Facing a disastrous drop-off in tax revenue prompted by the stock market collapse and the current economic contraction, a number of states across the country are adopting tax amnesty programs – offering qualified taxpayers an opportunity to clear outstanding tax liabilities in exchange for a complete or partial suspension of interest and penalties that might otherwise be imposed.
According to AP, Nevada Taxation Department has given up more than $14 million in penalties and interest to generate over $40 million between July and October.
Oklahoma, like Nevada, has forgiven penalties, enticing scofflaws to voluntarily disclose and pay taxes they owed. Through its 90-day ‘Clean Slate’ program for businesses and individuals, Oklahoma state has been able to collect $82 million, about twice as much as it expected from its offer of amnesty.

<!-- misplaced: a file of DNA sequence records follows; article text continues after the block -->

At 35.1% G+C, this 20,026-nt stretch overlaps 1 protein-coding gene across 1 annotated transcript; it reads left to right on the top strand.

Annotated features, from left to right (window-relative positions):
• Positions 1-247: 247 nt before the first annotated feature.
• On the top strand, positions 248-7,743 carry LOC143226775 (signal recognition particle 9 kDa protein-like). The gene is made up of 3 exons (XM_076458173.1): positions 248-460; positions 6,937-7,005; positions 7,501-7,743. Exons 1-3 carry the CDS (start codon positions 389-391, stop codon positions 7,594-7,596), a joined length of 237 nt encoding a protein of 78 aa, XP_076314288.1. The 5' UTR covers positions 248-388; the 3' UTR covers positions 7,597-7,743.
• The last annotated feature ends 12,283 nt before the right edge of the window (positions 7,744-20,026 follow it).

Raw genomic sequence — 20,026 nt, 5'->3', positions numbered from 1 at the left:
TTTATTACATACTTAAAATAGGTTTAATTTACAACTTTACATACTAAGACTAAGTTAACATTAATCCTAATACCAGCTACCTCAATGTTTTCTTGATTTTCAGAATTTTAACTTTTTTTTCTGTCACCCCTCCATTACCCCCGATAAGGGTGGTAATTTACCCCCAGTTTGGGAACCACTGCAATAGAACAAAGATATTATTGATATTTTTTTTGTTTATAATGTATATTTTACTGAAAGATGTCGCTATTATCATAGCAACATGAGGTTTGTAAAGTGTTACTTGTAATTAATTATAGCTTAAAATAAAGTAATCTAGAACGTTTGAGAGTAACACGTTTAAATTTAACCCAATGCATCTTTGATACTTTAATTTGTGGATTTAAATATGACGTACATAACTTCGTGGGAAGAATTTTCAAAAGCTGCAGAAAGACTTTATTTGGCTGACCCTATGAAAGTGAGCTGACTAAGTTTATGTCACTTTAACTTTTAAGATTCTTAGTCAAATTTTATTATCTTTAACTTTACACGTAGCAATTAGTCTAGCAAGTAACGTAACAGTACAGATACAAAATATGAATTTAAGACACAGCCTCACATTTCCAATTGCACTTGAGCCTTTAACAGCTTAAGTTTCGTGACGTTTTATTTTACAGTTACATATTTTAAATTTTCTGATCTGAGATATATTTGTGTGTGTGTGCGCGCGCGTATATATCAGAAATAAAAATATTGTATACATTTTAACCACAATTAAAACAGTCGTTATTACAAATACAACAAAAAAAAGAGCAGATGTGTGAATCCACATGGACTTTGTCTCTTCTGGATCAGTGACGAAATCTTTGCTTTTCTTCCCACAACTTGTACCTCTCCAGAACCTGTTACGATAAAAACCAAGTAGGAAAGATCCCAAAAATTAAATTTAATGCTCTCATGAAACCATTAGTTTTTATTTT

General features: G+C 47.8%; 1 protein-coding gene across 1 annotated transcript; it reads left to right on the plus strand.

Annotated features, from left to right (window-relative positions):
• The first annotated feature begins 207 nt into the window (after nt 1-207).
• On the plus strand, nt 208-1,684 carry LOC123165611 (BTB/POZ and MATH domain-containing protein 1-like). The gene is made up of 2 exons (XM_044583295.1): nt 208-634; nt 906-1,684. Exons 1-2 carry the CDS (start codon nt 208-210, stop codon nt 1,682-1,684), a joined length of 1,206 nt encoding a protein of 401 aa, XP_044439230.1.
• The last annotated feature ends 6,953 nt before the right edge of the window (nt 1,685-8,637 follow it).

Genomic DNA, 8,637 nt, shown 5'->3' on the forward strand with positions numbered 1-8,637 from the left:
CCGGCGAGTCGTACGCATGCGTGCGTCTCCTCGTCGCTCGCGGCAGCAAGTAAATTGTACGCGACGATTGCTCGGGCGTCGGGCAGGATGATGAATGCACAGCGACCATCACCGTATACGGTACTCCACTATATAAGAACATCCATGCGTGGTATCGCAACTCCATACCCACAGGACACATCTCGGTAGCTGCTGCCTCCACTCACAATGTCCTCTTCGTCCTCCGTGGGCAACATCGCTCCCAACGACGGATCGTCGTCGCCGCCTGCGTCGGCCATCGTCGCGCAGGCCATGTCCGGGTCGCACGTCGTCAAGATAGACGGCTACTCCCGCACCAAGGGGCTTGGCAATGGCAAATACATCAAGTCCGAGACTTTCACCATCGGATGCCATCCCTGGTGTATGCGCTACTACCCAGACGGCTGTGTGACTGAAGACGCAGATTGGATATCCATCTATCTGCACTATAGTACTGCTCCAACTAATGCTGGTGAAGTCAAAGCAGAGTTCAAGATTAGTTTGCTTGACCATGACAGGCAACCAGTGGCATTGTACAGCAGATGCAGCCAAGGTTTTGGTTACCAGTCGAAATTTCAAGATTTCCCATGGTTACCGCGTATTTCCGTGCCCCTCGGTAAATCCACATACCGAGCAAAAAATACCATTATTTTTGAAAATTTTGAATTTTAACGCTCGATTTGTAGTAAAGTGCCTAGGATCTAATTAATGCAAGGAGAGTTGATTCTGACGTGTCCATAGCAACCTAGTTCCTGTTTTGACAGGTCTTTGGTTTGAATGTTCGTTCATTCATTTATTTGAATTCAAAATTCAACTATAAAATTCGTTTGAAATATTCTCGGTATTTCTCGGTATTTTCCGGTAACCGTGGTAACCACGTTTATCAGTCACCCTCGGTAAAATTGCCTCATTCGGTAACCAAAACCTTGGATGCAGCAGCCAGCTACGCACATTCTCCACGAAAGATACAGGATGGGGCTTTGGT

Several states such as Connecticut and Massachusetts are drawing up similar plans. New York has already a program under way which began last January. The state has collected $11 million so far and hopes to take in $30 million, AP said.
Meanwhile, Louisiana will consider a similar program when its lawmakers return in April, while Connecticut plans to institute a 56-day tax amnesty offer next spring in the hopes of generating $40 million.
Many states however, are reluctant to offer amnesty programs arguing that it rewards cheaters and discourages honest taxpayers, and more importantly encourages people to hold back on their taxes and simply wait for the next amnesty. Others differ, counter-arguing that tax amnesties, particularly under deteriorating economic conditions, provide states much-needed revenue, without the costs associated with audit and enforcement.